They really, really don’t want to believe that they’re a bad person, so the worse they act, the more they must be acting on God’s will, and any harm they do must be on people who are either consorting with demons or possessed by them. Must be, because God wouldn’t make them inflict great harm on innocents, or at least not for no reason, after all. Or alternately, if religion isn’t a major factor in their motivations, and the label of “demonic” is non-literal, then it must be because they’re becoming more moral, or other people are becoming less, or FOX News is awakening them to the reality of a world ruled by sinister cabals, etc. When somebody like this starts going over the top, it’s probably time to check on their family’s safety, if they have a family. Sometimes it’s a sign that they’ve been a bit abusive all along but have recently gone full monster. Or they might be (covertly) lashing out at a target which is outside their reach, like those evangelicals who irrationally focus their hate on celebrities like Miley Cyrus or Taylor Swift.

And then on rare occasions you get a “prophet” who is mostly harmless, but has gained the “power” to see demons everywhere, usually in the form of fanged faces. These are a semi-common form of specific hallucination, and they probably should be getting medical attention. Hard to convince them of that when they see it as a gift from God, though.

Kat, ambassador, feminist revolution (in exile)
Kat, ambassador, feminist revolution (in exile)
5 months ago

Bullock also claims to have heard Biden speaking in a “demonic voice,” growling threats aimed at Donald Trump.

There’s a lot of this demonic voice stuff going around. Hours after my father’s funeral, my first-born brother said to me that my third-born brother had come into my parents’ kitchen one morning — the very kitchen that he and I were in at that moment — and my father was there, speaking in a demonic voice. Although our father was not a great guy, I was still struggling with the fact of his death when my brother decided to tell me this. As it so happened, my third-born brother was in the same house that we were, and I could hear him approaching the kitchen. “Let’s ask him about this,” I said. So we did. He said it had never happened. Well, okay, then.

What I found most interesting about this bizarre exchange was that my first-born brother was completely unfazed by my third-born brother’s denial. It was as though he had thought that my other brother had said that our father had been a Red Sox fan — but it turned out that instead he had been a White Sox fan. Oh well. An easy mistake to make.

During that same conversation that same brother told me that our father was now burning in hell. It’s hard to know how to respond to this kind of remark. I did manage to say, “Don’t tell Mother.”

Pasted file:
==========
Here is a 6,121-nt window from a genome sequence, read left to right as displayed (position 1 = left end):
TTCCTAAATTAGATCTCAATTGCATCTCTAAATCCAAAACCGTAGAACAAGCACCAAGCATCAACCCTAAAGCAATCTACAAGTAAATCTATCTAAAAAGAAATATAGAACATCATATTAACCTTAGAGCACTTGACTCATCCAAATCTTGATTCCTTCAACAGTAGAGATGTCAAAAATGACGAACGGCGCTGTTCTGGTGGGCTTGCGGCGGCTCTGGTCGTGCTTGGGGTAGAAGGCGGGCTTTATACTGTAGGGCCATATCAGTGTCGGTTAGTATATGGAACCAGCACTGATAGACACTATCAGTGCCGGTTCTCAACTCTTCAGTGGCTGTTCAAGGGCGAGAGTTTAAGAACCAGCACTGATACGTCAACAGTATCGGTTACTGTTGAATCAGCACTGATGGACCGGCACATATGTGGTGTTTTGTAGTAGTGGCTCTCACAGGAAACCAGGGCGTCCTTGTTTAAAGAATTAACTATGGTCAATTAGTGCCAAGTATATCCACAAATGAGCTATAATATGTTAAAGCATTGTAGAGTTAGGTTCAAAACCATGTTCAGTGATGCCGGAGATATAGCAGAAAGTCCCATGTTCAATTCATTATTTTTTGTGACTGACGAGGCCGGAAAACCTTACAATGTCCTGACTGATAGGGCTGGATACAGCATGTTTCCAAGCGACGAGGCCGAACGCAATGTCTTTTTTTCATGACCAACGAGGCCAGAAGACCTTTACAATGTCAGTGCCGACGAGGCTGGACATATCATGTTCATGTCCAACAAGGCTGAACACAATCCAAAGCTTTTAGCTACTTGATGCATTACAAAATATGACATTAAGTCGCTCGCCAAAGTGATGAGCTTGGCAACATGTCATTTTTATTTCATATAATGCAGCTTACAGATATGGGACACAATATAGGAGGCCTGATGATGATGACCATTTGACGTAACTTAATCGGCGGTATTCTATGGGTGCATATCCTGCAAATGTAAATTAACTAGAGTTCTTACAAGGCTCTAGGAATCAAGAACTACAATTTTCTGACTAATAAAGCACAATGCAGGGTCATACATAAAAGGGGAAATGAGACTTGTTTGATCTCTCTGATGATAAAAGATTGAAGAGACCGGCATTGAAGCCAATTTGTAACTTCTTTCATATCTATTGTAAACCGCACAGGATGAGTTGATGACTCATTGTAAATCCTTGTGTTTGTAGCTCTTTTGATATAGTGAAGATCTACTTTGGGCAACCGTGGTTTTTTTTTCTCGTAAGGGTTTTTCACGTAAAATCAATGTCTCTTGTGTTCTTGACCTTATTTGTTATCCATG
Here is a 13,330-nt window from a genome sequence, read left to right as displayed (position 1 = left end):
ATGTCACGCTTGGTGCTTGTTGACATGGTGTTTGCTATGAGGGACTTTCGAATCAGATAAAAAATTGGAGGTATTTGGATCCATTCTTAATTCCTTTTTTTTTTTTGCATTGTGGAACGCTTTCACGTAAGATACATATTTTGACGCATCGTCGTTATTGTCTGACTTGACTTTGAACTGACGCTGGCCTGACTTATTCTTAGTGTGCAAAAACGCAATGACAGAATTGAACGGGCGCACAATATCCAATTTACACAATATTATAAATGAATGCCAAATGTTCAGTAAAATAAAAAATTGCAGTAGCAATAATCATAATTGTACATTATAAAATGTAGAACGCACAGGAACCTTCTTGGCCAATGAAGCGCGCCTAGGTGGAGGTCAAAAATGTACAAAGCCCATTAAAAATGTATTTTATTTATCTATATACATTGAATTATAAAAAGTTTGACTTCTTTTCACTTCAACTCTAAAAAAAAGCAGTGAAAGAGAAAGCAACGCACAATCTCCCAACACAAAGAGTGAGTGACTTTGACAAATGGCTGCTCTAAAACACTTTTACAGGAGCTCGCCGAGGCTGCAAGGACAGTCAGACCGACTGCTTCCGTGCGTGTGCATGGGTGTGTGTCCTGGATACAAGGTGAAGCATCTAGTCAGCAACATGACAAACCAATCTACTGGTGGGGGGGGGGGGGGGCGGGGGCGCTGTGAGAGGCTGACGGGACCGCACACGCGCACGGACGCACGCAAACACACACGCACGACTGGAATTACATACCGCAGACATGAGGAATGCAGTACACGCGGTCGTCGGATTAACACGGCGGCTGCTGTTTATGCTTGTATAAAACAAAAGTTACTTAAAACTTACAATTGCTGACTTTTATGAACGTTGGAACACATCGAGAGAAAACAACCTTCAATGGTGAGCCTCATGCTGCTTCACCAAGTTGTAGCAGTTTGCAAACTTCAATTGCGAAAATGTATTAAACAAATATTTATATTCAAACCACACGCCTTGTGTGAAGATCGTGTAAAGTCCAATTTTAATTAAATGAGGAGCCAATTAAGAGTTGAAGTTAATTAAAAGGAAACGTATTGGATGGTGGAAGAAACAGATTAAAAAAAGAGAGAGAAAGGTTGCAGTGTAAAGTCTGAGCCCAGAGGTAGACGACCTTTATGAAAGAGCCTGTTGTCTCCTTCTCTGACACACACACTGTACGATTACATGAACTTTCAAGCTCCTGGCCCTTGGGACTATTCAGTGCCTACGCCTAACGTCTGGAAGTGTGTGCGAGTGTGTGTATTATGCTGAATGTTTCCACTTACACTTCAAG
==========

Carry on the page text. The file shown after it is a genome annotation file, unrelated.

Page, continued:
When I was young, this kind of talk freaked me out. Getting older has its advantages. Fundamentalist dogma still makes me very unhappy, but I don’t fall into a pit of fear and depression. A sense of humor helps too.

Last edited 5 months ago by Kat, ambassador, feminist revolution (in exile)
LollyPop
LollyPop
5 months ago

One thing I am thankful for in the UK is that if anyone is extremely religious it basically destroys their political credibility, of whatever stripe that may be. With the exception of the Archbishop of Canterbury maybe, but he’s mainly expected to keep his nose out.

Ohlmann
Ohlmann
5 months ago

@Lollypop : could say that for western Europe in general, with different degree I guess.

LollyPop
LollyPop
5 months ago

@Ohlmann

That’s true actually, although it’s never occurred to me before. It seems a pan-Western-European thing to be like “Hmm. Mentioning God a lot there. That’s suspicious”. Maybe all the witch/catholic/protestant burning and inquisitions put people off ardent religious zeal.

Moggie
Moggie
5 months ago

I believe that the number of young people who report themselves as having no religion continues to grow in the US. Religious extremists probably see this trend as an existential threat, and double down. Time is running out if they want to establish Gilead.

Tovius
5 months ago

Demons don’t like Trump, either? I guess they’re not all bad.

Errapel
Errapel
5 months ago

Ah him… I first encountered his stuff when ‘When Cows and Kids Collide’ began her scathing review of Jasmin Baucham’s book ‘Joyfully at Home’. Jasmin is the daughter, and that book is all about why it’s vital that daughters be stay at home daughters, not do any job or training or college, and just patiently wait for their fathers to find them husbands. It’s a trip, I’ll tell you that much…

(https://whencowsandkidscollide.blogspot.com/search?q=Baucham)

Mostly_Lurking
Mostly_Lurking
5 months ago

But are they sex demons or the regular kind?

Mark
Mark
4 months ago

My first thought reading this article, “this guy lives alone with cats”. About page: “…I live alone with cats”